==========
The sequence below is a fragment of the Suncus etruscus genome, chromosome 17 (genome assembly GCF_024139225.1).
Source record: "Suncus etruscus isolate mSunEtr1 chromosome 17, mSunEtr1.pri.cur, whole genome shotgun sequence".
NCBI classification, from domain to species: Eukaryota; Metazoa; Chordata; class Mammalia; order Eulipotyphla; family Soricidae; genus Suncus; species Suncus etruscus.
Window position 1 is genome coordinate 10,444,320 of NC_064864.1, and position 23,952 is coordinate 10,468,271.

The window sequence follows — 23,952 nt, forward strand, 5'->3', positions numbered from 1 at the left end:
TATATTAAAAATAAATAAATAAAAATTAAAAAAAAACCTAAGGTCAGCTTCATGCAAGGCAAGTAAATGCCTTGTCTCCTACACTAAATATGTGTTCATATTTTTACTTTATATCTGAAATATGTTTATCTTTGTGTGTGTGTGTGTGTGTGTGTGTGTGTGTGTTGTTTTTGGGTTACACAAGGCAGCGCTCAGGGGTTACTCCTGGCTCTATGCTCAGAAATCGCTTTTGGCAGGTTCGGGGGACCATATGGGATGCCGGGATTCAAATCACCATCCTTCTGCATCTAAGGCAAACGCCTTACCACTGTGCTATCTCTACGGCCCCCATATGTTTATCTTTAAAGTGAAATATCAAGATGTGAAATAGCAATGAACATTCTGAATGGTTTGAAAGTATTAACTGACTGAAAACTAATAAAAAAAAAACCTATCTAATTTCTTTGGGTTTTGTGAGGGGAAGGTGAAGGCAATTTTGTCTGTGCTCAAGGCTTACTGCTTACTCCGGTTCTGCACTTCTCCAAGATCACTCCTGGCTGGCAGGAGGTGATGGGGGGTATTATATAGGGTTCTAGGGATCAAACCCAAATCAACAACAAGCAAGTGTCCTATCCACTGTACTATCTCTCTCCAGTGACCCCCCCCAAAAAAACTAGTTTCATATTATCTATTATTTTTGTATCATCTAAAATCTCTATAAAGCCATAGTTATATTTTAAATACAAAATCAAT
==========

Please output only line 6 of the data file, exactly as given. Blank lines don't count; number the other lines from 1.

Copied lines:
TATATTAAAAATAAATAAATAAAAATTAAAAAAAAACCTAAGGTCAGCTTCATGCAAGGCAAGTAAATGCCTTGTCTCCTACACTAAATATGTGTTCATATTTTTACTTTATATCTGAAATATGTTTATCTTTGTGTGTGTGTGTGTGTGTGTGTGTGTGTGTGTTGTTTTTGGGTTACACAAGGCAGCGCTCAGGGGTTACTCCTGGCTCTATGCTCAGAAATCGCTTTTGGCAGGTTCGGGGGACCATATGGGATGCCGGGATTCAAATCACCATCCTTCTGCATCTAAGGCAAACGCCTTACCACTGTGCTATCTCTACGGCCCCCATATGTTTATCTTTAAAGTGAAATATCAAGATGTGAAATAGCAATGAACATTCTGAATGGTTTGAAAGTATTAACTGACTGAAAACTAATAAAAAAAAAACCTATCTAATTTCTTTGGGTTTTGTGAGGGGAAGGTGAAGGCAATTTTGTCTGTGCTCAAGGCTTACTGCTTACTCCGGTTCTGCACTTCTCCAAGATCACTCCTGGCTGGCAGGAGGTGATGGGGGGTATTATATAGGGTTCTAGGGATCAAACCCAAATCAACAACAAGCAAGTGTCCTATCCACTGTACTATCTCTCTCCAGTGACCCCCCCCAAAAAAACTAGTTTCATATTATCTATTATTTTTGTATCATCTAAAATCTCTATAAAGCCATAGTTATATTTTAAATACAAAATCAAT